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Deaf Awareness Week

Deaf Awareness Week celebrates the deaf community and aims to highlight the barriers that deaf and hearing impaired people face on a daily basis. By raising awareness and recognising how important it is to educate ourselves of the deaf community, we can take steps to be more inclusive and celebrate diversity.

Hearing loss is common, particularly as you get older, but it can however be harder to spot in babies. Some people are born with hearing loss, but most cases develop as you get older. It may be caused by something treatable or it may be permanent. One in five adults in the UK have some degree of hearing impairment or deafness.

Signs of hearing loss include:

  • Difficulty hearing other people clearly and misunderstanding what they say, especially in noisy places

  • Asking people to repeat themselves

  • Listening to music or watching TV with the volume higher than other people need

  • Difficulty hearing on the phone

  • Finding it hard to keep up with a conversation

  • Feeling tired or stressed from having to concentrate while listening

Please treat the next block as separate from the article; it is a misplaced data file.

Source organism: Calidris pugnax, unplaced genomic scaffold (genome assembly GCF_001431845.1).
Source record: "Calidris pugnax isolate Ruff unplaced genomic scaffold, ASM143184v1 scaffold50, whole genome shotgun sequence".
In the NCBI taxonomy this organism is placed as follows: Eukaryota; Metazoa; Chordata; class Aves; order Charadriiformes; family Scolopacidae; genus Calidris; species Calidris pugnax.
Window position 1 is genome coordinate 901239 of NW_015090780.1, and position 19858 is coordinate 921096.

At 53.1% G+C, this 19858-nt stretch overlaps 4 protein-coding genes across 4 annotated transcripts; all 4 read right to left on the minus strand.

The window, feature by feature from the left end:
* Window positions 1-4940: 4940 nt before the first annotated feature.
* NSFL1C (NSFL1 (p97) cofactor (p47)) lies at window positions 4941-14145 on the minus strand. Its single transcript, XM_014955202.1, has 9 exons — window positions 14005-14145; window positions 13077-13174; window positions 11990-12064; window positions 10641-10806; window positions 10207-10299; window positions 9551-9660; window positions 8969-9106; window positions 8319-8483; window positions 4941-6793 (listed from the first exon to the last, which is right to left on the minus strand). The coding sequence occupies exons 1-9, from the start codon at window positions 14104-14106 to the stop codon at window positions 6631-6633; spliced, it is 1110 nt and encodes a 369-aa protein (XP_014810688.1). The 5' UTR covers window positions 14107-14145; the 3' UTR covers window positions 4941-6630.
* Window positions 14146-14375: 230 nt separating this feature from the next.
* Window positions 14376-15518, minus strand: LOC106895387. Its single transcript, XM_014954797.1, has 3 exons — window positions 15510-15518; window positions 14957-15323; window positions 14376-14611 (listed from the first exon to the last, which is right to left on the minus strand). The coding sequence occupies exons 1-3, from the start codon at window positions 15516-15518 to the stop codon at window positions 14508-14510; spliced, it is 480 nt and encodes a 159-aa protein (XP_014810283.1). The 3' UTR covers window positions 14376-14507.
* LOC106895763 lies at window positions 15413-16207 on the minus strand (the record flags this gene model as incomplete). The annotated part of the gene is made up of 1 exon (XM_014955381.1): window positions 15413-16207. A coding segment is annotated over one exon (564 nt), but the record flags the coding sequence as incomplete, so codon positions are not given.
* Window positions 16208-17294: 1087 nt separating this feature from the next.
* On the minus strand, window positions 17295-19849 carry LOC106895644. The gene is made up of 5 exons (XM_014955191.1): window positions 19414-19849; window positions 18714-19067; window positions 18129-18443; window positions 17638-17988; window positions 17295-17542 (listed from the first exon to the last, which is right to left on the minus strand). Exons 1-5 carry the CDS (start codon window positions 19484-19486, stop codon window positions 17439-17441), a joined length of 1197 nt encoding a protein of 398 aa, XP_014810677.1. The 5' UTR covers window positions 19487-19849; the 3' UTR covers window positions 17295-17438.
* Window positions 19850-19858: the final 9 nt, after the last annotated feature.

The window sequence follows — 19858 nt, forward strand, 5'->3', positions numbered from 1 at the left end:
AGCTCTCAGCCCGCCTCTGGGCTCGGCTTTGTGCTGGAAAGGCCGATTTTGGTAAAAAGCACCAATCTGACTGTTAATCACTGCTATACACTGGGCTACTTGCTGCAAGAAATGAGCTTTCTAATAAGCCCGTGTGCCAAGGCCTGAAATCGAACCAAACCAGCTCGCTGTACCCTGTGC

It is time to see a GP if you have problems with your hearing. It could be caused by something that can be easily treated. Your GP can check for any problems and may refer you to an audiologist or an ENT specialist for further tests.

Treatment for hearing loss depends on the cause and how severe it is. Things to help improve a persons hearing and communication can include:

  • Digital hearing aids – which are available through the NHS

  • Bone anchored implants – suitable for people who are unable to use hearing aids

  • Middle ear implants – suitable for some people who are unable to use hearing aids

  • Cochlear implants – for people who find hearing aids aren’t powerful enough

  • Lip reading and/or sign language – such as British Sign Language (BSL)

The deaf community often faces issues with communication, which can lead to social isolation, limited employment opportunities, and reduced access to essential services. This can be caused by a lack of access to sign language interpreters, limited captioning and subtitling in videos and online content, and a general lack of awareness of the communication needed for deaf individuals. Through education, awareness-raising, and support, these barriers can be broken down to allow the deaf and hearing impaired to participate fully in society.

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